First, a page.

Brooke Self
Staff Writer
Posted Dec. 26, 2014 @ 8:31 pm
Updated Dec 26, 2014 at 8:36 PM

EDITOR’S NOTE: This is part of a series of articles reviewing 2014 in each of the Victor Valley’s four municipalities.

ADELANTO — It’s safe to say that Adelanto had something of a rocky year in 2014, facing a fiscal crisis that brought the city of 32,000 residents to the brink of bankruptcy.

City leaders promoted a possible solution with Measure O, a ballot initiative to add a nearly 8 percent tax on all utilities in the city. The measure failed decisively in the Nov. 4 election.

Continuing its efforts to garner additional tax revenues, city officials then moved forward with a prison plan that would add a 3,260-bed facility to house L.A. County inmates and generate $1.2 million in bed tax revenue each year.

City officials were championing the proposal as a source of much needed revenue to mitigate its $2.6 million revenue shortfall. The plan still requires approval by the Los Angeles County Board of Supervisors to succeed, but developers and city officials tout that it would bring 3,769 construction jobs and 1,250 permanent jobs to the city.

With the jail proposal and Measure O being major deciding factors, the Nov. 4 election brought a major shake-up of city leadership. Three of the five members on the city council were unseated.

Longtime Mayor Cari Thomas was among those voted out. She was narrowly defeated by Marine Corps veteran Rich Kerr, who garnered about 30 percent of votes to Thomas’ 27 percent in an election that had a dismal 17 percent voter turnout overall. Real estate broker and medical-marijuana proponent John “Bug” Woodard and former Adelanto Mayor Charley Glasper each took council seats, removing incumbents Steve Baisden and Charles Valvo.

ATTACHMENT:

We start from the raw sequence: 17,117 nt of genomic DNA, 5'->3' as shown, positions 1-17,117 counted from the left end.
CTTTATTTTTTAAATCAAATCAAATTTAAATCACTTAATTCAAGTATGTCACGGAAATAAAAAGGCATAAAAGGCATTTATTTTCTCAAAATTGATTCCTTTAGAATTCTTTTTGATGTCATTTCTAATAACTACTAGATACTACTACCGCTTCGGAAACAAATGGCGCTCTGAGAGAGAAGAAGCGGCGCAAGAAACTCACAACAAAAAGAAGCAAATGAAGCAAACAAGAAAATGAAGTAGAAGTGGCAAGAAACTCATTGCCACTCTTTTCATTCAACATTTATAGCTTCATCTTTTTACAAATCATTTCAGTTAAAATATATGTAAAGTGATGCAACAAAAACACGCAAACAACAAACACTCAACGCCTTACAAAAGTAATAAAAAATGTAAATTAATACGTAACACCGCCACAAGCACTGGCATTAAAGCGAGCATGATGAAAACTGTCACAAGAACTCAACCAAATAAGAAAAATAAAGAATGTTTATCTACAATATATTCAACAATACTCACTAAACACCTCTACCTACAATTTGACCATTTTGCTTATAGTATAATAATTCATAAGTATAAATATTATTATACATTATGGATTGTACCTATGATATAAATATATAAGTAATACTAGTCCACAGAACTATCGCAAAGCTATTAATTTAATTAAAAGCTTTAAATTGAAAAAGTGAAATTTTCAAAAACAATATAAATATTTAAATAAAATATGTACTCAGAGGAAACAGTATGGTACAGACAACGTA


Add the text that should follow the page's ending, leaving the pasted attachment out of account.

The day before the new council was sworn-in, Victorville city officials asked the newly-seated council members to delay the final vote on the L.A. County jail development in order to host a regional discussion on the plan. However, the new council declined the request and voted 4-1 to approve the facility. The approval came after several residents spoke out against the construction of more correctional facilities in the small city, which is already home to three (not to mention the federal prison complex in neighboring Victorville).

Even more new prison beds are planned for the city’s future, after the U.S. Immigration and Customs Enforcement facility operated by Geo Group Inc. announced expansion plans to house 1,940 more detainees. It stands as the largest facility of its kind in Southern California.

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